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You Can’t Target Everyone … And That’s OK

You Can’t Target Everyone … And That’s OK
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My clients who have the most success with their blogging and social media programs know what they’re good at, which means they know who to target, but more importantly, who not to target. Spreading your marketing efforts too thin to incorporate “everyone” will leave you without resources to focus on the target market that is most likely to come to you for staffing needs and jobs. This applies to all businesses and products, including the one in my example below.

When I was in grad school, my cohort had to create a comprehensive marketing program for a hypothetical $4.00 bottle of wine. Personally, I thought we did a great job, but after our presentation, a girl in our class raised her hand and said, “Your plan failed. My father owns a winery and I would NEVER pay $4 for a bottle of wine. That’s way too cheap to be good.”

The debate went as follows:

Us: Your response tells us that you’re not in our target market, but it does not mean our plan failed. We weren’t targeting you with this product.

Girl: Yes, you were – I’m a wine drinker.

Us: But you already said you would NEVER pay $4 for a bottle of wine, so no matter what our plan is, you won’t act on it. [To the class] Did anyone find our campaign appealing?

Woman in class: I’m a single mom. I don’t have extra money to spend on wine but I have $4. I would buy this.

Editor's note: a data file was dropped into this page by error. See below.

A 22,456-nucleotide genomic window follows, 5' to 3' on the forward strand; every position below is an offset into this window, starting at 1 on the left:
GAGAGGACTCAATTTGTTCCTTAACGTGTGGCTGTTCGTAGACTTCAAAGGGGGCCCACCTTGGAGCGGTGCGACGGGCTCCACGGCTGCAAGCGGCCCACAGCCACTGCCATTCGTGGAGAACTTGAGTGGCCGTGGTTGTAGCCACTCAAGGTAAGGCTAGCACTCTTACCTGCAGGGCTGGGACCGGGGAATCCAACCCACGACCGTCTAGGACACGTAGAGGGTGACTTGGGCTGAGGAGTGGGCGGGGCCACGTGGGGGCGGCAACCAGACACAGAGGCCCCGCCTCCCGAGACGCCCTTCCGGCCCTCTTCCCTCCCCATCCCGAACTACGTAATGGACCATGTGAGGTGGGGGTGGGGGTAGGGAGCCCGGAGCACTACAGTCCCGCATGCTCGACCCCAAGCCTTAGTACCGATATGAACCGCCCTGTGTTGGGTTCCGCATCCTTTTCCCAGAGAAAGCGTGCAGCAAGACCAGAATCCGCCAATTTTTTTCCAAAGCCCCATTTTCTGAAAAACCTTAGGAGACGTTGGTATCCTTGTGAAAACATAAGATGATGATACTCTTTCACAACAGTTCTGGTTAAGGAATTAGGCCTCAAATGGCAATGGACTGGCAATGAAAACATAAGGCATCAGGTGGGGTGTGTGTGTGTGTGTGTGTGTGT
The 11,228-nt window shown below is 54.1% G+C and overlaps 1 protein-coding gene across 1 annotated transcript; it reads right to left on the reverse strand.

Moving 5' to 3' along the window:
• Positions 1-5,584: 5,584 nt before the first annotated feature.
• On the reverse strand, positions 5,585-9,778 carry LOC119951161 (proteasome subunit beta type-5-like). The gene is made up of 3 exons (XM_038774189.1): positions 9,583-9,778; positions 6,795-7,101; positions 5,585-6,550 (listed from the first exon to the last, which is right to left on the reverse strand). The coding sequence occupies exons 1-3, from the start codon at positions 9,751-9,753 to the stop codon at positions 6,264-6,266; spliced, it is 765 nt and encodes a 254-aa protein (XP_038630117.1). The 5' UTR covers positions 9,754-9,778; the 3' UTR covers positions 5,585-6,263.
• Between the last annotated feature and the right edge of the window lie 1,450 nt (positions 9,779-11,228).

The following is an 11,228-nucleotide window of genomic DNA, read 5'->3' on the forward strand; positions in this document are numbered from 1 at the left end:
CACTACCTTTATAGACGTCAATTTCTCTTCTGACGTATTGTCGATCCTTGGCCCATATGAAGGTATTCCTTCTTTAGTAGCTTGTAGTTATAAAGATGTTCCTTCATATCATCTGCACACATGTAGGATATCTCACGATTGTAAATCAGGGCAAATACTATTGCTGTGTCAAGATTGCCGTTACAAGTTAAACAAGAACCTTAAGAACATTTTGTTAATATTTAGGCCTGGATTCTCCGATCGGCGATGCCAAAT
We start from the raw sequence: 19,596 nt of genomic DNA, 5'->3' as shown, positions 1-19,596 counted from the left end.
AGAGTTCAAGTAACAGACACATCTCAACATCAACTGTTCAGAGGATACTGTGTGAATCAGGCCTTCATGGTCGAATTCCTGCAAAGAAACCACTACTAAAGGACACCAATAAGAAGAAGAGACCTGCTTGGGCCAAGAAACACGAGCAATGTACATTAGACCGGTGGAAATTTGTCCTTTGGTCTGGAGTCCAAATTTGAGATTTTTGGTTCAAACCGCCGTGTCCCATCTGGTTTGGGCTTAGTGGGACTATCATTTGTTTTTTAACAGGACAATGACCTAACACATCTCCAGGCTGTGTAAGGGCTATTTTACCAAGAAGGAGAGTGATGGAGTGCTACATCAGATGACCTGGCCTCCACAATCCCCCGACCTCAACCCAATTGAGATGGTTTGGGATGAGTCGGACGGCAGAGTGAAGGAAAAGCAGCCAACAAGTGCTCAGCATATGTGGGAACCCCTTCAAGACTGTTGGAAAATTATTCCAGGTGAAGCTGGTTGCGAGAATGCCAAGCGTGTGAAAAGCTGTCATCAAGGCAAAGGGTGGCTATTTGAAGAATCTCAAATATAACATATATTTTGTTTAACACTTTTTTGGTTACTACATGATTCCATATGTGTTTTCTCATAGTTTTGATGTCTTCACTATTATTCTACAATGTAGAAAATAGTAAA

I turned to the resident wine expert: One of our target customers is a wine drinker on a budget. Do you think we succeeded?

Girl: Whatever. I don’t buy wine anyways. My dad gives it to me for free.

The point of this story is to understand that it’s impossible to have “everyone” as your target audience because not everyone is interested in what you want to sell. I’ve heard this many times in the staffing industry when I talk to a new blogging client and ask them about their goals for their program. They’ll tell me their target market is “everyone looking for a job in the XX area.” That is not a goal that can work for you! How do you choose a goal for a blogging program?

Figure out what you’re good at

If your staffing agency excels at placing quality light industrial candidates, and you only have a few clerical job orders, focus your blogging program on the light industrial sector. Let’s assume you need to fill job orders and your program will be candidate-focused. If your ratio of job orders is 75/25 light industrial to clerical, my suggestion is to split up your blogging efforts in the same way – three posts a month to be focused on attracting light industrial candidates and one post a month with a clerical focus. This way, you’re not spending valuable time focusing on an industry that will not make as big of an impact as your core focus.

You’re not ignoring anyone

I’ve heard clients say “But we don’t want to ignore those other candidates.” Understood, but you’re not. It’s absolutely fine to fill the occasional IT job order when you’re mostly a light industrial firm; however, since that’s a once-in-a-while occurrence, you don’t want to focus your marketing efforts there because you won’t be maximizing your blogging budget.

Run with it

Focus your energy in the space where your target audience lives. We’ll focus our content and meta data on the subjects that your ideal clients and customers are most interested in.

Like the wine example, you’ll never win the business of people who aren’t interested in you in the first place. A mostly light industrial firm will probably not have the success of hiring IT pros as an IT-focused staffing firm. This is all ok!

For more information on how to get the most from your content marketing efforts, contact Haley Marketing.

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